1 vote nmele | Jan 2, 2020 |
My own view – speaking as a historian rather than citizen – is that as long as Pakistan exists there will be Hindu fundamentalists in India. In times of stability, or when the political leadership is firm, they will be marginal or on the defensive. In times of change, or when the political leadership is irresolute, they will be influential and assertive.

This sweeping history was a revelation. I feel as if I was simultaneously dazzled and lost. My chief response was a desire to read more both by Nehru as well as about him. I pondered concepts like communalism all week and made comparisons with other places, other history. Nehru apparently once confessed to Andre Malraux that his greatest challenge was creating and maintaining a secular state in a religious country. It was interesting how in the Nixon biography I recently read much was made about how Nixon felt Nehru and Indira Gandhi looked down upon him, a grocer's son. Little of that surfaced here--which is appropriate when considering the grand grievances of Nixon.

People have been predicating the doom of India since its Independence, some are now predicating that half of the nation is becoming California, the other half Chad. The resilient Indian embrace of democracy is the most encouraging, especially as across the world the institution appears to be falling from fashion. ( )
  jonfaith | Feb 22, 2019 |
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Epigraph
India is a pluralist society that creates magic with democracy, rule of law and individual freedom, community relations and [cultural] diversity. What a place to be an intellectual! I wouldn't mind being born ten times to rediscover India. - Robert Blackwell, departing U.S. ambassador, in 2003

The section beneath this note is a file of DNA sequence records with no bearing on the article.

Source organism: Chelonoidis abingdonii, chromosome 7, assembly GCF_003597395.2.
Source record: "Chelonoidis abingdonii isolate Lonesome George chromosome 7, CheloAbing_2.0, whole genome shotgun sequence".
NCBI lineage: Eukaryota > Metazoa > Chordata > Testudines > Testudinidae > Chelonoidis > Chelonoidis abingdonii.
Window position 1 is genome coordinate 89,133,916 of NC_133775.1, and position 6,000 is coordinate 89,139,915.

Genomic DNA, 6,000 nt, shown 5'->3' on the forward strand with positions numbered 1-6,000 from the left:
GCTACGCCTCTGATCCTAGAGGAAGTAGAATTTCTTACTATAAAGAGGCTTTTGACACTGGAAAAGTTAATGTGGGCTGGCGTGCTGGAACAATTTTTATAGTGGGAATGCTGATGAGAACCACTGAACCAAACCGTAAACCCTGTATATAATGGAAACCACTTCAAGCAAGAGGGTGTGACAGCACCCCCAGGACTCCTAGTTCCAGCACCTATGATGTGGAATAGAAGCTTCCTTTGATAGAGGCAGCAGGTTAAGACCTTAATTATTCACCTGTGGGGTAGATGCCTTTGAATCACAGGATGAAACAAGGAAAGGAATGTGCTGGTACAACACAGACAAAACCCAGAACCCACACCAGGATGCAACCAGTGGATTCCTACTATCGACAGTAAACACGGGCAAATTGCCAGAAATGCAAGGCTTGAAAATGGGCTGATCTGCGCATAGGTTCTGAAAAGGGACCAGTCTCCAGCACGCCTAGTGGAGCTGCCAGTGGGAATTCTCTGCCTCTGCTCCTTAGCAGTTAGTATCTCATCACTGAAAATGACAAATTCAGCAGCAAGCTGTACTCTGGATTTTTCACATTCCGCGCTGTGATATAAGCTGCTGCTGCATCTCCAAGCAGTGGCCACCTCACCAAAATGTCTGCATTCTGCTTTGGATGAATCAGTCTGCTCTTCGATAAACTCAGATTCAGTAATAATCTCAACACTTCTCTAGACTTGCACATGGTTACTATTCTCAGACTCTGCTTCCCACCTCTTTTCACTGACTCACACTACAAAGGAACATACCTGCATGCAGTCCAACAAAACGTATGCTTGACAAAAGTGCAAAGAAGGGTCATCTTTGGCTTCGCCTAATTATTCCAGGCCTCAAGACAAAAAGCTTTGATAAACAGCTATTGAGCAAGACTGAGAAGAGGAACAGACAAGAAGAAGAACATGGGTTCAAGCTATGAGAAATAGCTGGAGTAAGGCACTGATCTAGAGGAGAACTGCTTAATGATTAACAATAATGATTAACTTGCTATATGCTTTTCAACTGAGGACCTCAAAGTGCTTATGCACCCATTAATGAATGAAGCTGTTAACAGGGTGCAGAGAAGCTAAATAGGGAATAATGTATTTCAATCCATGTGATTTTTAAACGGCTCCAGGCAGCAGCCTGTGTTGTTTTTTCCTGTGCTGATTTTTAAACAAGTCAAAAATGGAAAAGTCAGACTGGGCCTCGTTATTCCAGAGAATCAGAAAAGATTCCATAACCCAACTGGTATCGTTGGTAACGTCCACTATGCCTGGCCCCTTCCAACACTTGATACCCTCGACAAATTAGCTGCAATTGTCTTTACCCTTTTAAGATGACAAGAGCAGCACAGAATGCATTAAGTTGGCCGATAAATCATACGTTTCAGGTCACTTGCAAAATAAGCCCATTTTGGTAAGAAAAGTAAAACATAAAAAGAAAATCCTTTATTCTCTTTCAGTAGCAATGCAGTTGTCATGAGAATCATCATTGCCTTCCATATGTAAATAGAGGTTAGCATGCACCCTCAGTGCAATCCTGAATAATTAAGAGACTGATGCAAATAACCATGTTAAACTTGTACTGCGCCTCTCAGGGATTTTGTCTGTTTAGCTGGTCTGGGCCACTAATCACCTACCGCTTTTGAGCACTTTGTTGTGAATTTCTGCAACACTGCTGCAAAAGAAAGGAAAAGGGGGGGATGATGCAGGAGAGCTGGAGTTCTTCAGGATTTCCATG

Nobody could be more conscious than I am of the pitfalls which lie in the path of the man who wants to discover the truth about contemporary India. - Nirad Chaudhuri, The Autobiography of an Unknown Indian, 1950
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For Ira, Sasha, and Suja
lights on my coast
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Born in privation and civil war, divided by caste, class, language and religion, independent India emerged, somehow, as a united and democratic country. This remarkable book tells the full story--the pain and the struggle, the humiliations and the glories--of the world's largest and least likely democracy. Social historian Guha writes of the protests and conflicts that have peppered the history of free India, but also of the factors and processes that have kept the country together (and kept it democratic), defying numerous prophets of doom who believed that it would break up or come under autocratic rule. This story of modern India is peopled with extraordinary characters: Guha gives fresh insights on the lives and public careers of the long-serving prime ministers, but also writes with feeling and sensitivity about the major provincial leaders and other lesser known (though not necessarily less important) Indians--peasants, tribals, women, workers and musicians.--From publisher description.